By Karl ReinerAmericans have suddenly become enamored with the U.S. national debt. Perhaps it is because it keeps climbing. Tax cuts, two wars and a colossal recession triggered by the collapse of the housing sector have all done their part to make it worse. Although Congress has raised the debt ceiling 39 times since 1980, it made the task complicated this time around. The Republicans in the House of Representatives decided federal budget deficit controls needed to be added to the bill raising the debt ceiling.
Being zealously set against tax increases, the Republicans demanded that the deficit reductions come solely from spending cuts. The deficit problem is a serious matter, yet it hard to understand why it was entangled with the debt ceiling requirement. The strident political posturing completely ignored the fact that many economists believe around 25% of any real deficit reduction solution is going to have to come from increased revenues.
The quirky political display may be another manifestation of the growing nihilistic desire in certain U.S. political circles to reduce or eliminate the functions of the state. This weird concept runs counter to what is really needed in this day and age. The country needs leadership that understands the need to couple a globalized capitalist economy with a government sector able to provide efficient social services. It is not a unique concept; it is widely accepted in other developed and developing countries.
We need to understand that there are consequences to living in a place where the state does too little. The recent housing sector debacle is prime example. Alan Greenspan, a champion of free markets and former Federal Reserve chairman, admitted he was shocked by the failure of rational self-interest to regulate risk-taking in the banking sector. America’s financial wizards defeated the diminished efforts of regulators by bundling suspect loans into securities that were sold to unsuspecting investors. Shoddy loans got pushed through structures such as collateralized debt obligations.
In the end, the banking sector elites suffered little for their excesses. Wall Street has recovered far better than the rest of the economy. Corporate profits are also recovering nicely while the labor market remains weak. The unemployment rate is stuck at over 9%. The once robust housing sector has been flattened. The U.S. home-ownership rate is in decline. It dropped from a high of 69.2% in 2004 to 65.9% in June 2011, the lowest rate of home-ownership since 1998.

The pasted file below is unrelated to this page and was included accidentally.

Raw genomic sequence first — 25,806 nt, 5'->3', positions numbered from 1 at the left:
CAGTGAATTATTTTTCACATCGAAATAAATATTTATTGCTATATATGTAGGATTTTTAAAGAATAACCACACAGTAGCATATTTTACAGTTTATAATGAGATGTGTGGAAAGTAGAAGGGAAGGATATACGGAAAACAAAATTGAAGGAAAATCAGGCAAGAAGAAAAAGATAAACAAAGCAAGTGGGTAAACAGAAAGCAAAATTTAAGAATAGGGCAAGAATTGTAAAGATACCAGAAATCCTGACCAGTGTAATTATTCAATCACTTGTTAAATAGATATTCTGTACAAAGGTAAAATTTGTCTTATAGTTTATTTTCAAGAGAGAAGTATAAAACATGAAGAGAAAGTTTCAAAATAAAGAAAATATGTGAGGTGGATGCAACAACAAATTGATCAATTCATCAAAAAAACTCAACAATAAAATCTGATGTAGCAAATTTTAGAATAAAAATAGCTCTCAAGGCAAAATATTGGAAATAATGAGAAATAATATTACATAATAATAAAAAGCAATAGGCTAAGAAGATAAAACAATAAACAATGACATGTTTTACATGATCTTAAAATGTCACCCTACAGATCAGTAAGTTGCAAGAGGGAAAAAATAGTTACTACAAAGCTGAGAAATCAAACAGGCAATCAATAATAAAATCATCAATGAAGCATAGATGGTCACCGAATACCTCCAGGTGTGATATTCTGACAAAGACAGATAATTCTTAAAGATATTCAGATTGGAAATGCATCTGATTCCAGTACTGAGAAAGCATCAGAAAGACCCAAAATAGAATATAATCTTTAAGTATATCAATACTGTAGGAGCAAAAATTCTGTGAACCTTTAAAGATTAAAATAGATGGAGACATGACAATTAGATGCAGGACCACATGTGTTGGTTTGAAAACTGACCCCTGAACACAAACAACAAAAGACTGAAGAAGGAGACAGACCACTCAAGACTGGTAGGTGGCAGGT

Growing income inequality is a danger that could lead to a breakdown in social cohesion. The richest 1% of the population expanded their share of national income from 10% in the 1952- 1986 period to over 18% today. Since the current recession began, participation in the food stamp program has soared. It now serves nearly 45 million people, one in seven Americans. The uneven pace of recovery has resulted in the weakest labor market in over 35 years.
The disdain for government has been attributed by some analysts to the rise of the religious right and its influence on politics. Others see the media as playing a role. In the past, one of the functions of the media was to provide a bridge between the various communities. Today’s media no longer contributes to social cohesion because it stresses the differences between the views of groups. The various political factions have media outlets catering to reinforcing their specific views.
Some see the collapse of the Soviet Union as a major cause: it removed the outside threat that held a fractious American people together. Ours has become a jaded society with too many people believing they have no obligations. As Conservatives seek ways to dismantle government, they are undermining their own future.